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Indigenous Program Appreciation Lunch celebrates student success

Sharnie Roberts, a Widjabul woman from Lismore, is in the final year of a Bachelor of Social Science majoring in Behavioural Management and Psychology. 

Supporters of Bond University’s Indigenous education program have gathered to mark the successful graduation of 30 students, all of who have gone on to employment or further study.

Sharnie Roberts hopes to join them soon. Ms Roberts, a Widjabul woman from Lismore, is in the final year of a Bachelor of Social Science majoring in Behavioural Management and Psychology.

Ms Roberts told those attending the Indigenous Program Appreciation Lunch she was on track to become the first person in her family to obtain a university degree despite roadblocks along the way.

“My grandmother was denied a higher-level education,” she said.

“Even in my mother's generation, academic role models were foreign figures.

“I attended a university expo at high school and I can still remember my food technology teacher telling me there was no point in me going because I wouldn't be going to university.”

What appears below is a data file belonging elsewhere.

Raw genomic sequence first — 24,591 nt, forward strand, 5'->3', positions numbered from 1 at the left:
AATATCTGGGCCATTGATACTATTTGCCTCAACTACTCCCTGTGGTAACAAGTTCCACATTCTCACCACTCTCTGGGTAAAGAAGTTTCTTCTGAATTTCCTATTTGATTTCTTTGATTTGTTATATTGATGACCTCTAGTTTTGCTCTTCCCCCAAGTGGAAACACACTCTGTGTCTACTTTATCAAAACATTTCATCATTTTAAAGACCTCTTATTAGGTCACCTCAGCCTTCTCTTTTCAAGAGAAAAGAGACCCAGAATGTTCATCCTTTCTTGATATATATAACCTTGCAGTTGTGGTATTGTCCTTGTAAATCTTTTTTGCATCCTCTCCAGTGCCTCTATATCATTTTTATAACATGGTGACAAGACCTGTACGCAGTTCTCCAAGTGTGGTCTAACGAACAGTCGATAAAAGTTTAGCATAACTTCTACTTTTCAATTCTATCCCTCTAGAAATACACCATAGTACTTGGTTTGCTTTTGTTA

Ms Roberts became a youth worker but persisted with study, gaining several certificate-level qualifications.

She said she started to understand her purpose and passion while working in the child protection system, and enrolled at Bond University.

“I knew that to reach this professional career it required a higher level of education,” Ms Roberts said.

“(At Bond) I have discovered an interest in psychological trauma and I'm passionate about making changes in the lives of other Aboriginal and Torres Strait Islander children and young people.

“Indigenous scholarships go beyond accelerating our careers. It enables us to give back to our communities.”

Bond University Indigenous Engagement Advisor Narelle Urquhart said it had been a year of achievements despite the pandemic.

The University celebrated its first Indigenous medicine graduates, provided two new medicine scholarships with support from The Optical Superstore, and began recruitment of two more First Nations health experts.

The University’s most senior Indigenous educator is Deputy Vice-Chancellor (Academic) Keitha Dunstan who has Mandandanji ancestry.

Bond University Indigenous ambassador Jeremy Donovan said education was the key to overcoming “the racism of low expectations”.

“Education is the cornerstone of building the capacity of young Aboriginal and Torres Strait Islander people in this country,” he said.

“Culture is not a cape - we can’t take it off.

“Education is a spear that we will carry - another tool that enables us to compete above and beyond anything I could have dreamt of.”

Artist Katrina Graves, a Wiradjuri woman, painted a piece during the lunch which was raffled.

Twelve Indigenous scholars will embark on studies at Bond University next year.

The university has graduated 154 Indigenous students in the past eight years.

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